Cubism began in 1906 with two artists, Georges Braque (French) and Pablo Picasso (Spanish) who were living in Paris, France. They were both innovative artists in search of new ways to express space and form in painting. The two worked together closely until World War I broke out in 1914.
Grade 7 students studied the characteristics of Cubism by looking at examples of Pablo Picasso, Paul Cezanne and Georges Braque.
The project began by creating a drawing from a still life set up with Ukuleles. To get the effect of Cubism, lines were drawn across the paper, first to break up the space with the ukuleles shown from different vantage points. The drawings were then turned into paintings using a limited color pallet, which is one of the characteristics of a Cubism painting.
Grade 7 students recently completed vibrant pop culture mash-up art pieces. The project began with students choosing and researching an iconic painting. Girls then selected a pop culture reference to incorporate into their work. This project provided the opportunity for girls to delve deeper into the mechanics of painting. They learned how to: use different size and style brushes, mix paint effectively, refine their brush work, and explore the way a painting is created.
The above piece by Annabelle L. mashes Sponge Bob with The Great Wave Off Kanagawa by Katsushika Hokusai.
Earlier this month, Grade 8 students explored craftivism in their art elective. Craftivism is a form of activism centered on practices of craft. Craftivism includes, but is not limited to, various forms of needlework, including yarn-bombing or cross-stich. Craftivism is a social process of collective empowerment, action, expression and negotiation.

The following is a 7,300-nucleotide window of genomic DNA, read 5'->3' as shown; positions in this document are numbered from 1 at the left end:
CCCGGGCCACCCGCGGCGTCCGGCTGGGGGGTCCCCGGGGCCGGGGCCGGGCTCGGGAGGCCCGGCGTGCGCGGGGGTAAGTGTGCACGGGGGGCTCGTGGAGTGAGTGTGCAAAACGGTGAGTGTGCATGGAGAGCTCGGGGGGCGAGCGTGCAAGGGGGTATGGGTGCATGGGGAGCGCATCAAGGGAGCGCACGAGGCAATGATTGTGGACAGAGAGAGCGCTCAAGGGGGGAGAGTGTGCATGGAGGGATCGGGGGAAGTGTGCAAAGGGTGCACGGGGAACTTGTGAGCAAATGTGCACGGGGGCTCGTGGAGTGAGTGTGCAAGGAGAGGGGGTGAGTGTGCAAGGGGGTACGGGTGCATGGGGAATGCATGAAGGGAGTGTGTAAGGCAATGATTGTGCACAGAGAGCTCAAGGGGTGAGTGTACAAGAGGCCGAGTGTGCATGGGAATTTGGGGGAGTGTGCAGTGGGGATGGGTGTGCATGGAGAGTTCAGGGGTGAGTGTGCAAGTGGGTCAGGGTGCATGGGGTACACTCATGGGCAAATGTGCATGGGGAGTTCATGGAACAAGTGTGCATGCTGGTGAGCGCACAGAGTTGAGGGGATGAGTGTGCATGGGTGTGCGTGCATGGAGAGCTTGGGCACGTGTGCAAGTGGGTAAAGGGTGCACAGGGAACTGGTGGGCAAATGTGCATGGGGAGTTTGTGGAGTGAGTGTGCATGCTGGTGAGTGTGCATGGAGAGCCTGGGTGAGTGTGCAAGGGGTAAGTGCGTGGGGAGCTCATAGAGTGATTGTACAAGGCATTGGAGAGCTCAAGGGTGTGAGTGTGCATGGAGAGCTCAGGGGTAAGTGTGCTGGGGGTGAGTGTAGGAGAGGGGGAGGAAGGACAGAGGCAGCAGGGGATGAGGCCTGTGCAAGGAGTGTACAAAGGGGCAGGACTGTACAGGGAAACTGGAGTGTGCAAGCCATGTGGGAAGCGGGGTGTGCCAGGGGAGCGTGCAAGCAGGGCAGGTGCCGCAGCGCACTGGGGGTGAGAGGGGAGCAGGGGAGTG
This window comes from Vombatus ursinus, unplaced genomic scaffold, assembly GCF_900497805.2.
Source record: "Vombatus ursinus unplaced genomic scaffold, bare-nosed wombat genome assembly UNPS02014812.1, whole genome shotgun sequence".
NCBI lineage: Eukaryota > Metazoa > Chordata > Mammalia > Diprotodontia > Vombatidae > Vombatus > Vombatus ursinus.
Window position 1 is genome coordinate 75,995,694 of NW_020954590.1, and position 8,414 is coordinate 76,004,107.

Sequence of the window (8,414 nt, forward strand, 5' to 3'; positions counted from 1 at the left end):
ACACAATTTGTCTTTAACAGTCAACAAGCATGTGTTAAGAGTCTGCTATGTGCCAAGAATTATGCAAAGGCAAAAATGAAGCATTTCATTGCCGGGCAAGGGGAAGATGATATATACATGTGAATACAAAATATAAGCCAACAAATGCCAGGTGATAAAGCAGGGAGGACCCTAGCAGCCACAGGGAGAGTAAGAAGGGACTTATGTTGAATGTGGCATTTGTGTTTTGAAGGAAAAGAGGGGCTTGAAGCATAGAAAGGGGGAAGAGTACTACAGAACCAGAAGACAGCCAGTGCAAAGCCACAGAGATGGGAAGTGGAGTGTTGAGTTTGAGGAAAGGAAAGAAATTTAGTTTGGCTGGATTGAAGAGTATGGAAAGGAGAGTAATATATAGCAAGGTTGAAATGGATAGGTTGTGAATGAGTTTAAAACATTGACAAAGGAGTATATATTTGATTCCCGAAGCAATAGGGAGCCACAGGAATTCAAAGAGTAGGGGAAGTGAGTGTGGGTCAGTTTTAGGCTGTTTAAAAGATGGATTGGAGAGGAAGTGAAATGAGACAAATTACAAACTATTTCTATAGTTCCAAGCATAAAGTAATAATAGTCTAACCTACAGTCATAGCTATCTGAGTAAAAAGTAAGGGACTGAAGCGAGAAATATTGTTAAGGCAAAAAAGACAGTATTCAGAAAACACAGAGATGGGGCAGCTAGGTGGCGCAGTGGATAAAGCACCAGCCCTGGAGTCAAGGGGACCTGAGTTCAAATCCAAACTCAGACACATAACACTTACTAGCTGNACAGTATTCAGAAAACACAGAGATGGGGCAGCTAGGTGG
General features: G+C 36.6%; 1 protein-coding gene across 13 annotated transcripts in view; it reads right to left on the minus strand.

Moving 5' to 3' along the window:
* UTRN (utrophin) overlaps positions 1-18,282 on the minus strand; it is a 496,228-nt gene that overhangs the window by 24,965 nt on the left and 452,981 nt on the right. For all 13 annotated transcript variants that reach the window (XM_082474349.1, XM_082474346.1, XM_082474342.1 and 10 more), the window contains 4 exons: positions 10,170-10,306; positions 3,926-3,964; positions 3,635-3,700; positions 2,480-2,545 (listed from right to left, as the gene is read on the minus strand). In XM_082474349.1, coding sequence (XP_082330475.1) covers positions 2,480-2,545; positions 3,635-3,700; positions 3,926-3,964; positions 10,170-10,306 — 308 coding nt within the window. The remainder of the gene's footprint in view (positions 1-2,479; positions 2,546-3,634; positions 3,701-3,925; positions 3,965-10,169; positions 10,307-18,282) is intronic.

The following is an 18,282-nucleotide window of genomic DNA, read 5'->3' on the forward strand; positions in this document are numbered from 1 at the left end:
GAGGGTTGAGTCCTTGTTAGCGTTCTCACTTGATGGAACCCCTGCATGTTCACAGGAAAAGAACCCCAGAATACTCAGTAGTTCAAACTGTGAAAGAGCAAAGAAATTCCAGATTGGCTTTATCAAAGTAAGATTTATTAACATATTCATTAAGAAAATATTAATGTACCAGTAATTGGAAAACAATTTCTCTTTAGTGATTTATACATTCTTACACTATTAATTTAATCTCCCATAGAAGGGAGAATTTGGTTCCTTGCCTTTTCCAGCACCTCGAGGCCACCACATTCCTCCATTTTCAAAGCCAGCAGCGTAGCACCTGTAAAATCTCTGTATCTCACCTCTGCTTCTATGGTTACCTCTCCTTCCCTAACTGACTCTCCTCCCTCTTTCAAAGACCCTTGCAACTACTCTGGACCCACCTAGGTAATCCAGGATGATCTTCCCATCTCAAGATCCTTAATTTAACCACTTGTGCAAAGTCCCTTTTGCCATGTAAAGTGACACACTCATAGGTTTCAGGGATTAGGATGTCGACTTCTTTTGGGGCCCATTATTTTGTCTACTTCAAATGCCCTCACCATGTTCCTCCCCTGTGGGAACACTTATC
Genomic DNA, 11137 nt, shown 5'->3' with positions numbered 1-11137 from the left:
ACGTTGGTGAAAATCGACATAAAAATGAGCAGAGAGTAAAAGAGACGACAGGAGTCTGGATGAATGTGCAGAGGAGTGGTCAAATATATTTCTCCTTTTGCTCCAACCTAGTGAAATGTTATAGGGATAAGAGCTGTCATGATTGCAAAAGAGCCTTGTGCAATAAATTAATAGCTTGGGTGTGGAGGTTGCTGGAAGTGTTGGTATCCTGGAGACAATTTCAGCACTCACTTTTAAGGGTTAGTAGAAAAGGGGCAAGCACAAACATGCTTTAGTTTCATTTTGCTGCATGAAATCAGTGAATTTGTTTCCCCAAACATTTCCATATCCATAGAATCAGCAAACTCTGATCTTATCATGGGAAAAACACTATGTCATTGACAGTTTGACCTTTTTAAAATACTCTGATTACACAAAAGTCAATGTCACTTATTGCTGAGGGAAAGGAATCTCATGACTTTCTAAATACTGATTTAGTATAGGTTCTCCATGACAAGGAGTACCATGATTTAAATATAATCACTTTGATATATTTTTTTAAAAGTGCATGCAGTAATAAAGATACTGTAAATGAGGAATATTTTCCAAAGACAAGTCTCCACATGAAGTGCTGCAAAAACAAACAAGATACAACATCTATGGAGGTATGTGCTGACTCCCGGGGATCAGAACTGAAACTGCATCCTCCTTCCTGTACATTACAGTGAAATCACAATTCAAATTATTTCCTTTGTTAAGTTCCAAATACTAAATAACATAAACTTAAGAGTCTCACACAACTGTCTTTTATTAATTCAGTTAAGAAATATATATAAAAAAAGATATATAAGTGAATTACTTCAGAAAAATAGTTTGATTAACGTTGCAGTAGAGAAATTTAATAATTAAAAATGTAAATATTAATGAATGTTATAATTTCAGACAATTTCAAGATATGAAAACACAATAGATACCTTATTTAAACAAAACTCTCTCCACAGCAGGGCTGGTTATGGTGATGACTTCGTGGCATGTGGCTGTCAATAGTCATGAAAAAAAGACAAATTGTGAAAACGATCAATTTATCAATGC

Writer Betsy Greer coined the term craftivism in 2003 in order to join the separate spheres of craft and activism. Her favorite self-created definition of the term states, “craftivism is a way of looking at life where voicing opinions through creativity makes your voice stronger, your compassion deeper, and your quest for justice more infinite.”
Inspired by ghosts and the approach of Halloween, Grade 1 students recently turned McKinne Lounge into a beautiful Pac-Man game. During the research process, girls watched videos of Pac-Man to better understand details about the game. Students had the opportunity to work on their tracing and cutting skills when creating the various color cutouts. In the coming days, Ms. Kallem will be using the art display as part of a math measurement lesson with Grade 3 girls.